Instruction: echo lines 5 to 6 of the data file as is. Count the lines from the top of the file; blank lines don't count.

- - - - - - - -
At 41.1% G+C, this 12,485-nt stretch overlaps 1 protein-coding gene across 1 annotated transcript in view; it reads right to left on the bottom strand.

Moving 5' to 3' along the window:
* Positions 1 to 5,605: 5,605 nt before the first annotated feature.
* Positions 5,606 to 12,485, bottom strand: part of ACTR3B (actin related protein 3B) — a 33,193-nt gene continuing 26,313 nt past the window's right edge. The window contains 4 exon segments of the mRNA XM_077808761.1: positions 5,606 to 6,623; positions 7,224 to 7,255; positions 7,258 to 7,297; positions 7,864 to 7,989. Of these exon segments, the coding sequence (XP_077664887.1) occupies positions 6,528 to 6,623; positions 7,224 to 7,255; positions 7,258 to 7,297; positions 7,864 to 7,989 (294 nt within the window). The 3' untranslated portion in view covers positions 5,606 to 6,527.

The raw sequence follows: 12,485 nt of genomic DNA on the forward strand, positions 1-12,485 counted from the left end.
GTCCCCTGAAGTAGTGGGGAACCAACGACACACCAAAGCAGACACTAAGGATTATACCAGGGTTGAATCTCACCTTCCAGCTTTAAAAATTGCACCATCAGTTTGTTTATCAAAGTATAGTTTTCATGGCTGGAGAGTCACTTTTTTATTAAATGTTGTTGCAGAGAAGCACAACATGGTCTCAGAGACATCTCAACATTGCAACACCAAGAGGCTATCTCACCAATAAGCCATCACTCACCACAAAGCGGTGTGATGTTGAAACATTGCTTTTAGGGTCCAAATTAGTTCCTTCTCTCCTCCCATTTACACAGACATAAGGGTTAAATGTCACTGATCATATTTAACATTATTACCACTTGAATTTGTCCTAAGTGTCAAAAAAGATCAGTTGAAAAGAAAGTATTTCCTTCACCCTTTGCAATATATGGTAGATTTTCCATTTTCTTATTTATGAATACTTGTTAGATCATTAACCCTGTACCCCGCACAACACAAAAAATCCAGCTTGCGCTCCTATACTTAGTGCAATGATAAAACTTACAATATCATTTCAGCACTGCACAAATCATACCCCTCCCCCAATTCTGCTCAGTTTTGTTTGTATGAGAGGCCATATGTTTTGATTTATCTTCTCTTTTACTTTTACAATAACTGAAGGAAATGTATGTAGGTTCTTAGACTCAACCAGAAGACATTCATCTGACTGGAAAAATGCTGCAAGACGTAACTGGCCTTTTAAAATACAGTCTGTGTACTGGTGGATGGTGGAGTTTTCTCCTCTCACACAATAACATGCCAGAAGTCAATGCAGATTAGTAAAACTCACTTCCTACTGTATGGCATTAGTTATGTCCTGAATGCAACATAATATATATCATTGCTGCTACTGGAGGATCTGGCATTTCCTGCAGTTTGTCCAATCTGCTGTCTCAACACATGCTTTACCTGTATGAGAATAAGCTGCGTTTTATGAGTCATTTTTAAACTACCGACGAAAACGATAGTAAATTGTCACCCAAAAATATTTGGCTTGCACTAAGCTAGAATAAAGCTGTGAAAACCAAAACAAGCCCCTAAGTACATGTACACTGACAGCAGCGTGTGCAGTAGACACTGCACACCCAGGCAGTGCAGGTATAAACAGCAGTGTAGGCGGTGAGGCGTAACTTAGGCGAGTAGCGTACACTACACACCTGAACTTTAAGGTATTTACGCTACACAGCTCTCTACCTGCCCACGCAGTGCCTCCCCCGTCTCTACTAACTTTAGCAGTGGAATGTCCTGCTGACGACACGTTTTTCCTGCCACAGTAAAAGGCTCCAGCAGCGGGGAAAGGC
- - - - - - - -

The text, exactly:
The raw sequence follows: 12,485 nt of genomic DNA on the forward strand, positions 1-12,485 counted from the left end.
GTCCCCTGAAGTAGTGGGGAACCAACGACACACCAAAGCAGACACTAAGGATTATACCAGGGTTGAATCTCACCTTCCAGCTTTAAAAATTGCACCATCAGTTTGTTTATCAAAGTATAGTTTTCATGGCTGGAGAGTCACTTTTTTATTAAATGTTGTTGCAGAGAAGCACAACATGGTCTCAGAGACATCTCAACATTGCAACACCAAGAGGCTATCTCACCAATAAGCCATCACTCACCACAAAGCGGTGTGATGTTGAAACATTGCTTTTAGGGTCCAAATTAGTTCCTTCTCTCCTCCCATTTACACAGACATAAGGGTTAAATGTCACTGATCATATTTAACATTATTACCACTTGAATTTGTCCTAAGTGTCAAAAAAGATCAGTTGAAAAGAAAGTATTTCCTTCACCCTTTGCAATATATGGTAGATTTTCCATTTTCTTATTTATGAATACTTGTTAGATCATTAACCCTGTACCCCGCACAACACAAAAAATCCAGCTTGCGCTCCTATACTTAGTGCAATGATAAAACTTACAATATCATTTCAGCACTGCACAAATCATACCCCTCCCCCAATTCTGCTCAGTTTTGTTTGTATGAGAGGCCATATGTTTTGATTTATCTTCTCTTTTACTTTTACAATAACTGAAGGAAATGTATGTAGGTTCTTAGACTCAACCAGAAGACATTCATCTGACTGGAAAAATGCTGCAAGACGTAACTGGCCTTTTAAAATACAGTCTGTGTACTGGTGGATGGTGGAGTTTTCTCCTCTCACACAATAACATGCCAGAAGTCAATGCAGATTAGTAAAACTCACTTCCTACTGTATGGCATTAGTTATGTCCTGAATGCAACATAATATATATCATTGCTGCTACTGGAGGATCTGGCATTTCCTGCAGTTTGTCCAATCTGCTGTCTCAACACATGCTTTACCTGTATGAGAATAAGCTGCGTTTTATGAGTCATTTTTAAACTACCGACGAAAACGATAGTAAATTGTCACCCAAAAATATTTGGCTTGCACTAAGCTAGAATAAAGCTGTGAAAACCAAAACAAGCCCCTAAGTACATGTACACTGACAGCAGCGTGTGCAGTAGACACTGCACACCCAGGCAGTGCAGGTATAAACAGCAGTGTAGGCGGTGAGGCGTAACTTAGGCGAGTAGCGTACACTACACACCTGAACTTTAAGGTATTTACGCTACACAGCTCTCTACCTGCCCACGCAGTGCCTCCCCCGTCTCTACTAACTTTAGCAGTGGAATGTCCTGCTGACGACACGTTTTTCCTGCCACAGTAAAAGGCTCCAGCAGCGGGGAAAGGC